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Red Sox suffer wild loss, but still leave the Bronx with three of four

Posted by David D'Onofrio  September 9, 2013 08:30 AM

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If someone had told you at the start of this season that, come September, the Red Sox would lose a game when a pitcher who began the year as a Double-A starter threw a wild-pitch in the ninth inning at Yankee Stadium, and the collective reaction from Red Sox Nation would basically amount to, "meh," you would probably have thought it meant that Boston was 10 games out of any playoff race and basically playing out the string.

Au contraire. When it happened Sunday -- when Brandon Workman's fastball sailed off Jarrod Saltalamacchia's glove, and Ichiro Suzuki raced home with the winning run -- the collective apathy of Sox fans was merely an acknowledgment that winning three of four against the Yankees was plenty good enough. Particularly when the club has a 7.5-game lead in the American League East with now less than three weeks to play.

It wasted an eight-inning start from Jon Lester, and the weekend's second comeback against Mariano Rivera, but still the Sox left the Bronx having succeeded in what -- with the Yankees now 10 games out in the division, and trailing four teams for the second wild card berth -- should be their final visit this season.

Here's a look beyond the box score at how the series wrapped up (and what happened while you were watching the Patriots...):

Yankees 4, Red Sox 3
9-for-36, 2 BB, 10 K, 3 2B, HR
Daniel Nava, RF 0-for-5: Batting leadoff for the ninth time this season, he saw his streak of consecutive starts reaching base end at 41 games -- three short of both Kevin Youkilis' team record and Miguel Cabrera's AL-best for this season.
Jonny Gomes, LF 2-for-5, 2 K: He had a couple of singles, including one in the seventh inning that put runners on the corners with two outs for Dustin Pedroia (who left them there).
Dustin Pedroia, 2B 0-for-4: He entered with a .333 lifetime average against Hiroki Kuroda, but could do nothing with the righty on Sunday, the first day in the series that he didn't have a hit.
David Ortiz, DH 2-for-4, 2 R, 2 2B, 2 K: He stayed hot with the two doubles, improving his OPS to 1.078 in the 10 games since he snapped out of his 0-for-23 slump. He's now up to 33 doubles and 61 extra-base hits (eighth in the AL) for the season.
Mike Carp, 1B 2-for-4, RBI, 2B: His second-inning double plated Ortiz with the icebreaker, then he singled off Rivera in the eighth before giving way to Quintin Berry as the tying run. He's now hitting .360 in his last 12 games, with an impressive .926 OPS for the season.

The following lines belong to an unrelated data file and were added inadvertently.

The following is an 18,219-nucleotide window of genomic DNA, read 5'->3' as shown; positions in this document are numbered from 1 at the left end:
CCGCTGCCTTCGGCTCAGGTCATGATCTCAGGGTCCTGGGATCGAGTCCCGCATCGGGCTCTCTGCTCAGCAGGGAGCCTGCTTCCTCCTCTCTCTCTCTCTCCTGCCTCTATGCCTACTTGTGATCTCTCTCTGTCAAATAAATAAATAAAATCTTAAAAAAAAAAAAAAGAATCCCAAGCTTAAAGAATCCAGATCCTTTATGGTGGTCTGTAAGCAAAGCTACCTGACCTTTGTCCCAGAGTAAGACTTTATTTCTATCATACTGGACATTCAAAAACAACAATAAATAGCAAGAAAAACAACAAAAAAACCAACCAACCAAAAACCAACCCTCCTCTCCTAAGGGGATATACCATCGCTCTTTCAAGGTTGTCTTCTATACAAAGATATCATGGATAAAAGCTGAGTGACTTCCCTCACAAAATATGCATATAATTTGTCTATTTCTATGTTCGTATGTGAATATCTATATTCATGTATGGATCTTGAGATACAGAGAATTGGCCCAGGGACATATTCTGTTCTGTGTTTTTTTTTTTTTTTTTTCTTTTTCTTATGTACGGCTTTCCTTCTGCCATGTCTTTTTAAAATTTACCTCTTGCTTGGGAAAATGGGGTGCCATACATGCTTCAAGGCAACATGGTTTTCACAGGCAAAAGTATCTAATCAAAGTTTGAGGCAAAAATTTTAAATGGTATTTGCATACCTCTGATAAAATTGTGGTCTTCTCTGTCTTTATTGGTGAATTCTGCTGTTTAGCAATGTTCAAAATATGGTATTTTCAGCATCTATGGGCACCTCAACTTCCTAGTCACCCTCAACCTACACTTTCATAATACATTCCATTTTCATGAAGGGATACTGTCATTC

Jarrod Saltalamacchia, C 0-for-4, RBI, K: He registered an RBI on a ground out to second, but taking a few days to rest a sore back didn't help him escape a slump that's now reached 0-for-18.
Stephen Drew, SS 0-for-4, 2 K: On a weekend that'll be remembered for its offensive explosiveness, Drew wound up reaching in just two of his 14 trips, six of which ended via strikeout.
Will Middlebrooks, 3B 2-for-3, R, RBI, BB, K, HR: His ninth-inning shot off Rivera gave him five straight multi-hit games, and he's homered in four of those contests. It's got to be tempting for John Farrell to move Middlebrooks up in the order, particularly with the injury to Jacoby Ellsbury having thinned things nearer the top, but right now he's lengthening the lineup by hitting at the bottom.
Jackie Bradley, Jr., CF 1-for-2, BB, K: He's reached in four of eight plate appearances during this audition -- for a postseason roster spot, and, perhaps, for 2014.
8.2 IP, 4 ER, 11 H, BB, 7 K
Jon Lester, SP 8 IP, 3 ER, 10 H, BB, 6 K: The Yankees bunched three soft hits together ahead of Robinson Cano's two-run double in the sixth, and the first inning was his only 1-2-3 inning of the day, but by limiting his walks he was able to work his way out of trouble throughout the afternoon and finish eight innings in 115 pitches.
Brandon Workman, SP 0.2 IP, H, K: The winning run was manufactured with a single, a steal, a fly to right, and a wild pitch. Though he took the loss, that's certainly no reason to shy away from Workman in big situations moving forward.
This blog is not written or edited by or the Boston Globe.
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About the author

Dave D'Onofrio is a sports journalist who focuses on the Red Sox and Patriots, and also writes's "Off The Field" blog about what Boston's sportsmen do away from the More »

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